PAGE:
Review: KNIGHT OF THE DEAD (2013)
Personally I think zombie movies are suffering from over exposure. Everyone and their brother are making them. I can kind of understand why. They are one of the easiest movie monsters to create on a low budget. All you need is a human being and make-up that makes him or her look recently dead. So, it takes something really unique or unusual to get me to watch a zombie movie these days, which brings me to why you’re reading a review I did on the latest walking dead flick cleverly titled, Knight Of The Dead.
I’ve seen zombie movies done in the desert, in the old west and even during the civil war, but I can’t recall one that was ever done in medieval times like this one is. Plus, I used to be heavy into Dungeons And Dragons when I was in high school and because of that any kind of medieval setting I see in movies always brings to mind that role playing game. While watching the trailer for this movie I kept thinking, wouldn’t it be cool if someone actually did a zombie movie in the Dungeons And Dragons realm with D&D characters?
Until that becomes a reality I decided to satiate that desire with this particular flick, unfortunately, though, it failed to quell that need.
During the Black Death, a band of swordsmen are charged with escorting a priest through treacherous lands as he attempts to take the Holy Grail to men more learned than he. Along the way members of the band attempt to rescue a woman who’s being accosted. They kill the perp, but in so doing incur the wrath of the group of assassins he was a part of and the leader takes some of his men on the hunt for them.
The priest and his escorts take a short cut into this valley but soon learn only the walking dead populates it. They encounter a woman, what appears to be the only non-zombie in the valley, and she strikes a bargain with them. She’ll show them the way out if they take her with them. They agree and the fight is on. Survive or die at the hands of the living dead.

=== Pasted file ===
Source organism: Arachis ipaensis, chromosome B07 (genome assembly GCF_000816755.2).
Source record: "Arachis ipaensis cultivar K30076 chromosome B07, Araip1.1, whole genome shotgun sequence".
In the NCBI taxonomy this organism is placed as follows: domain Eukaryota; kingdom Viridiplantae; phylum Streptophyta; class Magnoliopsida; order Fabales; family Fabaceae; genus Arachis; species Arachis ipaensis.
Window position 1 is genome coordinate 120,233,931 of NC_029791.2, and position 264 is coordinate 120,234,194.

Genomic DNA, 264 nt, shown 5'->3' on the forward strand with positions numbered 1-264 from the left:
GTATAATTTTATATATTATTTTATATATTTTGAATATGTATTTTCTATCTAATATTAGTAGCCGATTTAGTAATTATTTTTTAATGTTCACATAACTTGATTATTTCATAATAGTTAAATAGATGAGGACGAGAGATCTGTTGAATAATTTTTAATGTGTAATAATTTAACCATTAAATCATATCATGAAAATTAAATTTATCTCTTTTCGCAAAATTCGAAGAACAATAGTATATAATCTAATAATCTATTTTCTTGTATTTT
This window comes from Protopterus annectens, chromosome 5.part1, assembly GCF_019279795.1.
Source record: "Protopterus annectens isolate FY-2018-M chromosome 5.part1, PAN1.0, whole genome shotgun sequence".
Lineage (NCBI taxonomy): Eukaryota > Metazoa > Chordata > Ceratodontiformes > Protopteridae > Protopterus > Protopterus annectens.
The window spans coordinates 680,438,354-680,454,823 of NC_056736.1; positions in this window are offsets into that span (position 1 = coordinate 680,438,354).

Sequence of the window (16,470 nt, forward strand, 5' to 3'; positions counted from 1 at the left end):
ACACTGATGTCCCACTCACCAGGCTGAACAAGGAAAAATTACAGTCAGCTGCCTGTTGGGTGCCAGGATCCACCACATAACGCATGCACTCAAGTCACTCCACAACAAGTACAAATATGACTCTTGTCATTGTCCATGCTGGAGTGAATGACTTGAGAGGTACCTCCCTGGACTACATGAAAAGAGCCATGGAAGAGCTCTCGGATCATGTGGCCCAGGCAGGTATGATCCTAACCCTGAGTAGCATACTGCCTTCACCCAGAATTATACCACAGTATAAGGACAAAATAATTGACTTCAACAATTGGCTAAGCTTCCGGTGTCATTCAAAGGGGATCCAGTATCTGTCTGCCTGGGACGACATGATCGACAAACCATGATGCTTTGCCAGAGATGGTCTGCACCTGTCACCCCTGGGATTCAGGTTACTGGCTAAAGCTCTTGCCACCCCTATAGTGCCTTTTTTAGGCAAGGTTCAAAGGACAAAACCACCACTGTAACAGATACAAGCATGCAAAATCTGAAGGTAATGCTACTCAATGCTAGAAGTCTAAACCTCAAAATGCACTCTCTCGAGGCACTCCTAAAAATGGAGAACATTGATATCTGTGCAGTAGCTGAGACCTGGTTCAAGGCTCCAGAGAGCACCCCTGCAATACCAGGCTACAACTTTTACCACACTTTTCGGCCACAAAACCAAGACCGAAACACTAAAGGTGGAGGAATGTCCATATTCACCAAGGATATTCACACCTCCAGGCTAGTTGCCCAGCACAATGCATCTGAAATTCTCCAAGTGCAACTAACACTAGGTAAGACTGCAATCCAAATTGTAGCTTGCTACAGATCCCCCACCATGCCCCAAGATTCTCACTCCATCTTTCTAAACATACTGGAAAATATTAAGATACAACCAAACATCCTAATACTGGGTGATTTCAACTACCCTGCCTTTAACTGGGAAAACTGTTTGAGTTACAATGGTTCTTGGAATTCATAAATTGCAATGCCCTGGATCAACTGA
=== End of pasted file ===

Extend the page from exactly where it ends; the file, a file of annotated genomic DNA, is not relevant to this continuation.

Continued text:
I will give the movie props for shooting in real locations (no green screen landscapes here), using authentic garb and making the actors in general look as grungy as you’d expect someone to look living in medieval times. Color has been sucked out of the print too, giving it an almost black and white palette and making the movie appear even grimmer. The FX for the zombies, however, is as simple as I expected them to be for this low-budget fare. They’re all recently dead looking. Gore is present but nowhere near Tom Savini-levels. CGI is kept to a bare minimum but is present nevertheless in occasional blood spurts and a vertical cleaving in half of one of the walkers. A brief landscape shot of a ton of walkers is most likely CGI/green screen, too.
The entire flick clocks in at an hour and eighteen minutes only.
Aside from being a rather nice-looking movie the story, the zombies and the characters failed to pull me in at any level.
Overseas you can get this movie on DVD and blu-ray. For it’s US debut from Inception Media Group it’s available on DVD only. The 1.78:1 transfer looks sharp and the English 5.1 stereo track is, too. There are no subtitles and no extra features.